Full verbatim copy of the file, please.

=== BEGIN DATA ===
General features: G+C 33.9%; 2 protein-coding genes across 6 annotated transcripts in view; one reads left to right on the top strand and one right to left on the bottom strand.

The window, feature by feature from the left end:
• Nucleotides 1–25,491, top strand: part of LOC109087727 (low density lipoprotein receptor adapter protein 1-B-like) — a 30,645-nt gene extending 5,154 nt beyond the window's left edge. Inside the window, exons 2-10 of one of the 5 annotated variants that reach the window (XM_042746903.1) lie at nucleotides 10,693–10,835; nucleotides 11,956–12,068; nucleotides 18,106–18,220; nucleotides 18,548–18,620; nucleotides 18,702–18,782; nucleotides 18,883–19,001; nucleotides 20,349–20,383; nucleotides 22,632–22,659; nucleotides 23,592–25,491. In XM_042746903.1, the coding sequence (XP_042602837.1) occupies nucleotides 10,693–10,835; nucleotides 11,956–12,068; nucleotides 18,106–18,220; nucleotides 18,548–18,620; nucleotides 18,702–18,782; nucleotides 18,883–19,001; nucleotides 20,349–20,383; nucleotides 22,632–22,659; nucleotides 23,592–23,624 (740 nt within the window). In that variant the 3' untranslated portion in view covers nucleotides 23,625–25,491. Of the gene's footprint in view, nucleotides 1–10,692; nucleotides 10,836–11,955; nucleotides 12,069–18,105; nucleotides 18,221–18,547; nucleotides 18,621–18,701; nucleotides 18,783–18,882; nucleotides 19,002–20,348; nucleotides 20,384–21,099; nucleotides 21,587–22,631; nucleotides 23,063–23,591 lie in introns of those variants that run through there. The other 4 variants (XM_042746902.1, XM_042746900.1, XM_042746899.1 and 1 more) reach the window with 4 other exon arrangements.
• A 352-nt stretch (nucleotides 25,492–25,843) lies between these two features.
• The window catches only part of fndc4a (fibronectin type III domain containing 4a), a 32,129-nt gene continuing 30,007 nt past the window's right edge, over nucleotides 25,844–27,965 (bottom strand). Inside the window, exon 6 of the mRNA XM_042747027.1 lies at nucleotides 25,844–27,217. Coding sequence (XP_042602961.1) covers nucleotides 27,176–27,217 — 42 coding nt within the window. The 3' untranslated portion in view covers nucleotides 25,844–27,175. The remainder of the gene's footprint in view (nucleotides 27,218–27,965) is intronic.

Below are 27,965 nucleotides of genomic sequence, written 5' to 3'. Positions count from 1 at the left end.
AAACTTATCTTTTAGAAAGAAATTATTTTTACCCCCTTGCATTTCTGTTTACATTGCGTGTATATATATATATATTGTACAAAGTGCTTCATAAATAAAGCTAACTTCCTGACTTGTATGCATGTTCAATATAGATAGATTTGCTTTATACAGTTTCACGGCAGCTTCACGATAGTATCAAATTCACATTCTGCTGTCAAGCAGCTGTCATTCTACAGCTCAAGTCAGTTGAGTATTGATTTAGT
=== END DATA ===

General features: G+C 33.9%; 2 protein-coding genes across 6 annotated transcripts in view; one reads left to right on the top strand and one right to left on the bottom strand.

The window, feature by feature from the left end:
• Nucleotides 1–25,491, top strand: part of LOC109087727 (low density lipoprotein receptor adapter protein 1-B-like) — a 30,645-nt gene extending 5,154 nt beyond the window's left edge. Inside the window, exons 2-10 of one of the 5 annotated variants that reach the window (XM_042746903.1) lie at nucleotides 10,693–10,835; nucleotides 11,956–12,068; nucleotides 18,106–18,220; nucleotides 18,548–18,620; nucleotides 18,702–18,782; nucleotides 18,883–19,001; nucleotides 20,349–20,383; nucleotides 22,632–22,659; nucleotides 23,592–25,491. In XM_042746903.1, the coding sequence (XP_042602837.1) occupies nucleotides 10,693–10,835; nucleotides 11,956–12,068; nucleotides 18,106–18,220; nucleotides 18,548–18,620; nucleotides 18,702–18,782; nucleotides 18,883–19,001; nucleotides 20,349–20,383; nucleotides 22,632–22,659; nucleotides 23,592–23,624 (740 nt within the window). In that variant the 3' untranslated portion in view covers nucleotides 23,625–25,491. Of the gene's footprint in view, nucleotides 1–10,692; nucleotides 10,836–11,955; nucleotides 12,069–18,105; nucleotides 18,221–18,547; nucleotides 18,621–18,701; nucleotides 18,783–18,882; nucleotides 19,002–20,348; nucleotides 20,384–21,099; nucleotides 21,587–22,631; nucleotides 23,063–23,591 lie in introns of those variants that run through there. The other 4 variants (XM_042746902.1, XM_042746900.1, XM_042746899.1 and 1 more) reach the window with 4 other exon arrangements.
• A 352-nt stretch (nucleotides 25,492–25,843) lies between these two features.
• The window catches only part of fndc4a (fibronectin type III domain containing 4a), a 32,129-nt gene continuing 30,007 nt past the window's right edge, over nucleotides 25,844–27,965 (bottom strand). Inside the window, exon 6 of the mRNA XM_042747027.1 lies at nucleotides 25,844–27,217. Coding sequence (XP_042602961.1) covers nucleotides 27,176–27,217 — 42 coding nt within the window. The 3' untranslated portion in view covers nucleotides 25,844–27,175. The remainder of the gene's footprint in view (nucleotides 27,218–27,965) is intronic.

Below are 27,965 nucleotides of genomic sequence, written 5' to 3'. Positions count from 1 at the left end.
AAACTTATCTTTTAGAAAGAAATTATTTTTACCCCCTTGCATTTCTGTTTACATTGCGTGTATATATATATATATTGTACAAAGTGCTTCATAAATAAAGCTAACTTCCTGACTTGTATGCATGTTCAATATAGATAGATTTGCTTTATACAGTTTCACGGCAGCTTCACGATAGTATCAAATTCACATTCTGCTGTCAAGCAGCTGTCATTCTACAGCTCAAGTCAGTTGAGTATTGATTTAGT